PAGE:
Papua New Guinea is a rich in culture, diversity, natural beauty and history. But it has the highest HIV prevalence in the Pacific. The latest data show that the epidemic may be leveling off, but the risk factors that contribute to HIV infection have not changed.
Speech to the 26th Meeting of the Programme Coordinating Board. Conditions are in flux around the world and the context of AIDS is changing. The global economic crisis has not abated. Countries in the North and the South that were once financially secure have moved from relative abundance to forced austerity, dealing a direct blow to AIDS funding. Struggling economies are starkly exposed to the risk of ARV stockouts and the spectre of turning new patients away.
For decades it has been clear that globalization demands concerted and collective responses to manage increasing interdependence. Today we are at a tipping point. The financial crisis presents the most immediate reason to address human security in both a more collective manner and a more developmental manner. And there are longer-term problems that must also be addressed to improve security and development. One of the most pressing is climate change. Last year we witnessed the failure of global institutions to keep up with this specific challenge. But we face many more. We are here today to share ideas on how to better manage the collective commons by improving our concerted responses to security.
To launch a new national testing campaign UNAIDS Executive Director joined South Africa’s President Jacob Zuma, Minister Motsoaledi, Premier Mokonyane and civil society representatives Ms Vuyiseka Dubula from the Treatment Action Campaign and Nkululeko Nxesi from the National Association of People living with AIDS.
Good morning, Your Holinesses, Eminences, Excellencies, colleagues and friends. I am so grateful to be here for what I know will be a fascinating meeting of minds. I want to thank our hosts the Ecumenical Advocacy Alliance and Cordaid, supported by the Ministry of Foreign Affairs of the Netherlands.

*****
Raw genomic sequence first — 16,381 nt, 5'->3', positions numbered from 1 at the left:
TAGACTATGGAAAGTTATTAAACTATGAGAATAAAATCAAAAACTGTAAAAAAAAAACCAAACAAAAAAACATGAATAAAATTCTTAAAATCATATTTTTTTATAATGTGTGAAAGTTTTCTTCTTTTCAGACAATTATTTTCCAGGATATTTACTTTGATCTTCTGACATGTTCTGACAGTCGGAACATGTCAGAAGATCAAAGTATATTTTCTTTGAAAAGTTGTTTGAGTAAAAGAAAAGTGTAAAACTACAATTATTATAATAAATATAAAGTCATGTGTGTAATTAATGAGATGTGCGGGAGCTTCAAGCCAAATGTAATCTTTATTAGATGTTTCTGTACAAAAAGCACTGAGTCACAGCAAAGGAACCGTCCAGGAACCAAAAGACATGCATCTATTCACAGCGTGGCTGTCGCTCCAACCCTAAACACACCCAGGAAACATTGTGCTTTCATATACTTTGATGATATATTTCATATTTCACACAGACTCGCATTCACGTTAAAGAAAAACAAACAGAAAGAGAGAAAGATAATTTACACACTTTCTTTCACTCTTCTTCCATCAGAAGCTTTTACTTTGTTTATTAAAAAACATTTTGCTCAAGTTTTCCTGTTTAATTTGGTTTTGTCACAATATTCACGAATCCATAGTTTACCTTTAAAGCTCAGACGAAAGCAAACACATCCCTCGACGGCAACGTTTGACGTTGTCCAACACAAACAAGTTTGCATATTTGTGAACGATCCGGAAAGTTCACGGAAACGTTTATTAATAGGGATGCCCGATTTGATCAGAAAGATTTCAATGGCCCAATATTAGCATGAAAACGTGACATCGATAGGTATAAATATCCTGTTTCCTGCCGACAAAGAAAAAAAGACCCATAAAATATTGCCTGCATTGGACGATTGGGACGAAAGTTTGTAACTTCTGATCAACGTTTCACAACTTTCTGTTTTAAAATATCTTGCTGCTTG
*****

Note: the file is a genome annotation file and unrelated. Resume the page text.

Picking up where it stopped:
The Pacific regions response to the AIDS epidemic is as uneven as its economic growth and poverty reduction. Limited awareness and understanding of the potential impact of the epidemic, weak health care systems and an unsupportive legal environment have all contributed to varying degrees of response by Governments across the region. The Report of the Commission on AIDS in the Pacific has clearly highlighted the factors inhibiting a strong and determined response to the epidemic. While some of these are known, it is for the first time that all the issues were addressed so comprehensively by the Commission.
In much of the world, the HIV epidemic among drug users is long-standing. But in some places it is newly emerging. In East Africa, HIV transmission due to drug use is rising. In Eastern Europe and Central Asia we are seeing a new upturn in infections in some countries of the region―a new generation of drug injectors is going through the same pattern of HIV spread as the previous generation. We must focus our efforts on stopping this chain of transmission. Above all, that means making it safer for those who are use drugs. This is harm reduction, and it is an effective and important form of HIV prevention and a key component of our pledge for Universal Access to HIV prevention, treatment, care and support.
Geneva, 8 March, 2010 – I pay tribute to women all over the world who have tirelessly supported the AIDS response—grandmothers, mothers, wives, sisters and daughters. The impact of AIDS would have been even more severe without their resilience, contributions and sacrifices.
AIDS at the Tipping Point: Herculean challenges; Olympian benefits. The Olympic spirit we have seen and felt over the past two weeks is a remarkable social and political phenomenon. It has transformed the host city of Vancouver into a global hub of international solidarity. It has roused countries to showcase their best in competition rather than conflict. It has elevated the rewards of national pride, public accolades and the hope for a better future into international public goods.
Speech delivered by the Executive Director at the Special Meeting of an Extended Technical Committee on the Pharmaceutical Manufacturing Plan for Africa in Pretoria, South Africa and presents his vision of a single African Drug Regulatory Agency
Good morning. I am truly honored to be with you at this important gathering of minds. This colloquium promises ripe discussion and the generation of inspiring ideas for how we can protect and uplift the family unit and build on its distinctive power to fundamentally transform societies.